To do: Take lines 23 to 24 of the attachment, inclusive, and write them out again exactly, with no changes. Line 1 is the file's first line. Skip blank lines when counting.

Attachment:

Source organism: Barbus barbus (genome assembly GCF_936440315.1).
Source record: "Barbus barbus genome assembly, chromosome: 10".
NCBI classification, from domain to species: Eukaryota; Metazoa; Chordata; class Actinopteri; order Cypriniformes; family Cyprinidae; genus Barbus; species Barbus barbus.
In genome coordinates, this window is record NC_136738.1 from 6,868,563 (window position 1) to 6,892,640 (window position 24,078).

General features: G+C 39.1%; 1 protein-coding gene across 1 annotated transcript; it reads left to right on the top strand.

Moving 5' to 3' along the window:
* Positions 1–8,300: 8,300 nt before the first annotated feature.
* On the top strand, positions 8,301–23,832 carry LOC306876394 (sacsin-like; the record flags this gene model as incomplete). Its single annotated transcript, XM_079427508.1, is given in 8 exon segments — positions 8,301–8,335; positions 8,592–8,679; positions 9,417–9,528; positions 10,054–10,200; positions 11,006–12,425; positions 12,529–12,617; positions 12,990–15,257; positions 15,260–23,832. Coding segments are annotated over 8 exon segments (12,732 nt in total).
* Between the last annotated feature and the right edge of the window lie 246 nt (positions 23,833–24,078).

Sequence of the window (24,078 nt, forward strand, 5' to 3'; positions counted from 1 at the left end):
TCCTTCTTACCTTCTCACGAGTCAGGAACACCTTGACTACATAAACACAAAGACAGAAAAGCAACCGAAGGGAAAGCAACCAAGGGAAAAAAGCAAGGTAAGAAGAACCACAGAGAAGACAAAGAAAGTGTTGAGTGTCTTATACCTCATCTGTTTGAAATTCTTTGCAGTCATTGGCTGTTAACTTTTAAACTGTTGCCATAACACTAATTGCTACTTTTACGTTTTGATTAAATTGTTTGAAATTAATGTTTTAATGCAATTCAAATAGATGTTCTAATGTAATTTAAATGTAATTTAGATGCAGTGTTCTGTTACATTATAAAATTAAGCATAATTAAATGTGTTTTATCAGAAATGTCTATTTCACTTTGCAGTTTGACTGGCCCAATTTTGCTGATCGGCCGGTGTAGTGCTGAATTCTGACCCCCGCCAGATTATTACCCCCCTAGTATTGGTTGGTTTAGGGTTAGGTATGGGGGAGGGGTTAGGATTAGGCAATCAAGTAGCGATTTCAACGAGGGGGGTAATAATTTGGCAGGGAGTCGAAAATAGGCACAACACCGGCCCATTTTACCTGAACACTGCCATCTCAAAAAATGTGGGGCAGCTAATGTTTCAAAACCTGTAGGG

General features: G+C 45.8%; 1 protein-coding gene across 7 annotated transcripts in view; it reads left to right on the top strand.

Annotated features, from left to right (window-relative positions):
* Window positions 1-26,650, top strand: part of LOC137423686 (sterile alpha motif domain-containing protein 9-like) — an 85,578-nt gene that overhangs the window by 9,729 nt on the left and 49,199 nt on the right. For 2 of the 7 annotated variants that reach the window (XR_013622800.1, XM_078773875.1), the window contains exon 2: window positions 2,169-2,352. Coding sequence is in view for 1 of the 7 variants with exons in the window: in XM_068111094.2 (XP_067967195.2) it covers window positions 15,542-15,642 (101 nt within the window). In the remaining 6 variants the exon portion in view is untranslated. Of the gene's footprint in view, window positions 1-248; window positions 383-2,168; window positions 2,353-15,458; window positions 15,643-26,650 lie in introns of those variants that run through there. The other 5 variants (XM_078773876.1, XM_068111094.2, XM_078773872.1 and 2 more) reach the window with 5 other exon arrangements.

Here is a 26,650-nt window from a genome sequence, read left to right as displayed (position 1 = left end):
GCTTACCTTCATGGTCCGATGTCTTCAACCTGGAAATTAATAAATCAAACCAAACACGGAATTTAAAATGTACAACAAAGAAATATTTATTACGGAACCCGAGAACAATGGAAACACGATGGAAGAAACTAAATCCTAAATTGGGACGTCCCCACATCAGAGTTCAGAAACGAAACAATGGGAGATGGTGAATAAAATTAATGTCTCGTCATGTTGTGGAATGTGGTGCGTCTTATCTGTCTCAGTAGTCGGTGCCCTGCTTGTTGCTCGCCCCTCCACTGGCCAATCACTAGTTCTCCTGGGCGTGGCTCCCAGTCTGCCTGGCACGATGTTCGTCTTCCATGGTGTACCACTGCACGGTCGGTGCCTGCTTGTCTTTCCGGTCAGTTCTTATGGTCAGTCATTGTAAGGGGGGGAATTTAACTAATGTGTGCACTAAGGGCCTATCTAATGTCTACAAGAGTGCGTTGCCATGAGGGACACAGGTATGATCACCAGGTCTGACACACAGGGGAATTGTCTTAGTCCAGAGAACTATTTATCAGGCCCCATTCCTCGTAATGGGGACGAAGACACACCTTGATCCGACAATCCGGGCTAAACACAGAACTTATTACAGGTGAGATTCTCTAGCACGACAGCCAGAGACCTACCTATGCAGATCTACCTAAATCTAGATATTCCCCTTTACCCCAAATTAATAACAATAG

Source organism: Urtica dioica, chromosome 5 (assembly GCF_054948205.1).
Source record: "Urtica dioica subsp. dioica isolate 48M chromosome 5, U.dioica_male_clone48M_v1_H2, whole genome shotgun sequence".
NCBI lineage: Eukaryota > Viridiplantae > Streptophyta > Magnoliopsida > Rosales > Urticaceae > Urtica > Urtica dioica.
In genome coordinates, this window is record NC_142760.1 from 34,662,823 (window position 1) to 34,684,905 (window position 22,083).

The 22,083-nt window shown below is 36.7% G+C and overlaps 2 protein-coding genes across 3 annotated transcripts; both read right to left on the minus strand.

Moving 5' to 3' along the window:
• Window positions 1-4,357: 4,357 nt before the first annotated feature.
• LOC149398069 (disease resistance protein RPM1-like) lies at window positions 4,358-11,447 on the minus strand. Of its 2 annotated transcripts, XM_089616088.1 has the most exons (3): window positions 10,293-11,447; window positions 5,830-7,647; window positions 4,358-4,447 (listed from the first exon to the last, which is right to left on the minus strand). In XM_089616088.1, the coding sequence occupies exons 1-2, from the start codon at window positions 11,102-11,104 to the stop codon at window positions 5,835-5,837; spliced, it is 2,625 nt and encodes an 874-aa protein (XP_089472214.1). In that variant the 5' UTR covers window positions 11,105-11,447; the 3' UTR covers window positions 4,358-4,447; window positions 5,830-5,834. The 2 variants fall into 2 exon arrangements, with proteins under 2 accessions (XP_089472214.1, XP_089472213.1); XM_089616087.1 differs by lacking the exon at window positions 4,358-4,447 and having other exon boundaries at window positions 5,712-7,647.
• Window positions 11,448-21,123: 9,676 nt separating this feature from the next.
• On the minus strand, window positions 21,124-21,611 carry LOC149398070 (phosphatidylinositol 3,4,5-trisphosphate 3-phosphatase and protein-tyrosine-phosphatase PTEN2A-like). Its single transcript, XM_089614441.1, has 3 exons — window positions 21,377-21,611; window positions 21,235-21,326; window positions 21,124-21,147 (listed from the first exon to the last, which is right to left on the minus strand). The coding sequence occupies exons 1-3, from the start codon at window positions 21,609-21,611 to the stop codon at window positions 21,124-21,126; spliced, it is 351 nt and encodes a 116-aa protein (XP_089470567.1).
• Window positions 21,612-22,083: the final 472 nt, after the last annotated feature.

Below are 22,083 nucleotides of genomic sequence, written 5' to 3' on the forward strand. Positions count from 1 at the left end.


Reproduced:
• Window positions 1-4,357: 4,357 nt before the first annotated feature.
• LOC149398069 (disease resistance protein RPM1-like) lies at window positions 4,358-11,447 on the minus strand. Of its 2 annotated transcripts, XM_089616088.1 has the most exons (3): window positions 10,293-11,447; window positions 5,830-7,647; window positions 4,358-4,447 (listed from the first exon to the last, which is right to left on the minus strand). In XM_089616088.1, the coding sequence occupies exons 1-2, from the start codon at window positions 11,102-11,104 to the stop codon at window positions 5,835-5,837; spliced, it is 2,625 nt and encodes an 874-aa protein (XP_089472214.1). In that variant the 5' UTR covers window positions 11,105-11,447; the 3' UTR covers window positions 4,358-4,447; window positions 5,830-5,834. The 2 variants fall into 2 exon arrangements, with proteins under 2 accessions (XP_089472214.1, XP_089472213.1); XM_089616087.1 differs by lacking the exon at window positions 4,358-4,447 and having other exon boundaries at window positions 5,712-7,647.